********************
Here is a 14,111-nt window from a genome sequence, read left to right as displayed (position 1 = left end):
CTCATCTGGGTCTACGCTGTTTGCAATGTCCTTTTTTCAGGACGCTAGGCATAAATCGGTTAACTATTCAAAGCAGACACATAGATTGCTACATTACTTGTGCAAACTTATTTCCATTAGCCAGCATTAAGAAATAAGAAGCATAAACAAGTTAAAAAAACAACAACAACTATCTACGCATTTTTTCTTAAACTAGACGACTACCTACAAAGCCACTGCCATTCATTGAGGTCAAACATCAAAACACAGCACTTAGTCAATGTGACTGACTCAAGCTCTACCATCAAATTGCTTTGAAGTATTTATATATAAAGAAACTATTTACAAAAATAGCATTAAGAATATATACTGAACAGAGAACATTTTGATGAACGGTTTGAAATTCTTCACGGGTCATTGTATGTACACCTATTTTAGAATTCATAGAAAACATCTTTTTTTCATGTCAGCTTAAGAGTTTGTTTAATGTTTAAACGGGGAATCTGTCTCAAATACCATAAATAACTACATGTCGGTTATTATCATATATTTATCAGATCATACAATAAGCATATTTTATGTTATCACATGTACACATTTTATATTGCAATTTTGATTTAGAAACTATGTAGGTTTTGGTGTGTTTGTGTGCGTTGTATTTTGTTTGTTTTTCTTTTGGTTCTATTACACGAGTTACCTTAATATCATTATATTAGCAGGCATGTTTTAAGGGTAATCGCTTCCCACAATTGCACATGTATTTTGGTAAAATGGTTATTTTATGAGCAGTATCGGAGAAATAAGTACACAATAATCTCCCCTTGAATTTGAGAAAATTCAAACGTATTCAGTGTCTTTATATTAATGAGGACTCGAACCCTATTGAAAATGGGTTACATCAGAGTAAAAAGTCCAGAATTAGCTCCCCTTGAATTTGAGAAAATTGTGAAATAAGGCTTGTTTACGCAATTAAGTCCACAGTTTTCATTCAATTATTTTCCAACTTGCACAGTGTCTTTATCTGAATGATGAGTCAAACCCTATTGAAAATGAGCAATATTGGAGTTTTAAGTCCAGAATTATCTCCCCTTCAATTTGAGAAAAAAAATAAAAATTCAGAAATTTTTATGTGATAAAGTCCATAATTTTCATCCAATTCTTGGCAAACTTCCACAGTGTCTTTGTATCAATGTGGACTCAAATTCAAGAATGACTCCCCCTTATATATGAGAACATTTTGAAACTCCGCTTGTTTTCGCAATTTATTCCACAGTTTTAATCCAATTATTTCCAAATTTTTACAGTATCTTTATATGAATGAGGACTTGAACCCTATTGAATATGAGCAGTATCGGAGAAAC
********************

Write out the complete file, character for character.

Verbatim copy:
Here is a 14,111-nt window from a genome sequence, read left to right as displayed (position 1 = left end):
CTCATCTGGGTCTACGCTGTTTGCAATGTCCTTTTTTCAGGACGCTAGGCATAAATCGGTTAACTATTCAAAGCAGACACATAGATTGCTACATTACTTGTGCAAACTTATTTCCATTAGCCAGCATTAAGAAATAAGAAGCATAAACAAGTTAAAAAAACAACAACAACTATCTACGCATTTTTTCTTAAACTAGACGACTACCTACAAAGCCACTGCCATTCATTGAGGTCAAACATCAAAACACAGCACTTAGTCAATGTGACTGACTCAAGCTCTACCATCAAATTGCTTTGAAGTATTTATATATAAAGAAACTATTTACAAAAATAGCATTAAGAATATATACTGAACAGAGAACATTTTGATGAACGGTTTGAAATTCTTCACGGGTCATTGTATGTACACCTATTTTAGAATTCATAGAAAACATCTTTTTTTCATGTCAGCTTAAGAGTTTGTTTAATGTTTAAACGGGGAATCTGTCTCAAATACCATAAATAACTACATGTCGGTTATTATCATATATTTATCAGATCATACAATAAGCATATTTTATGTTATCACATGTACACATTTTATATTGCAATTTTGATTTAGAAACTATGTAGGTTTTGGTGTGTTTGTGTGCGTTGTATTTTGTTTGTTTTTCTTTTGGTTCTATTACACGAGTTACCTTAATATCATTATATTAGCAGGCATGTTTTAAGGGTAATCGCTTCCCACAATTGCACATGTATTTTGGTAAAATGGTTATTTTATGAGCAGTATCGGAGAAATAAGTACACAATAATCTCCCCTTGAATTTGAGAAAATTCAAACGTATTCAGTGTCTTTATATTAATGAGGACTCGAACCCTATTGAAAATGGGTTACATCAGAGTAAAAAGTCCAGAATTAGCTCCCCTTGAATTTGAGAAAATTGTGAAATAAGGCTTGTTTACGCAATTAAGTCCACAGTTTTCATTCAATTATTTTCCAACTTGCACAGTGTCTTTATCTGAATGATGAGTCAAACCCTATTGAAAATGAGCAATATTGGAGTTTTAAGTCCAGAATTATCTCCCCTTCAATTTGAGAAAAAAAATAAAAATTCAGAAATTTTTATGTGATAAAGTCCATAATTTTCATCCAATTCTTGGCAAACTTCCACAGTGTCTTTGTATCAATGTGGACTCAAATTCAAGAATGACTCCCCCTTATATATGAGAACATTTTGAAACTCCGCTTGTTTTCGCAATTTATTCCACAGTTTTAATCCAATTATTTCCAAATTTTTACAGTATCTTTATATGAATGAGGACTTGAACCCTATTGAATATGAGCAGTATCGGAGAAAC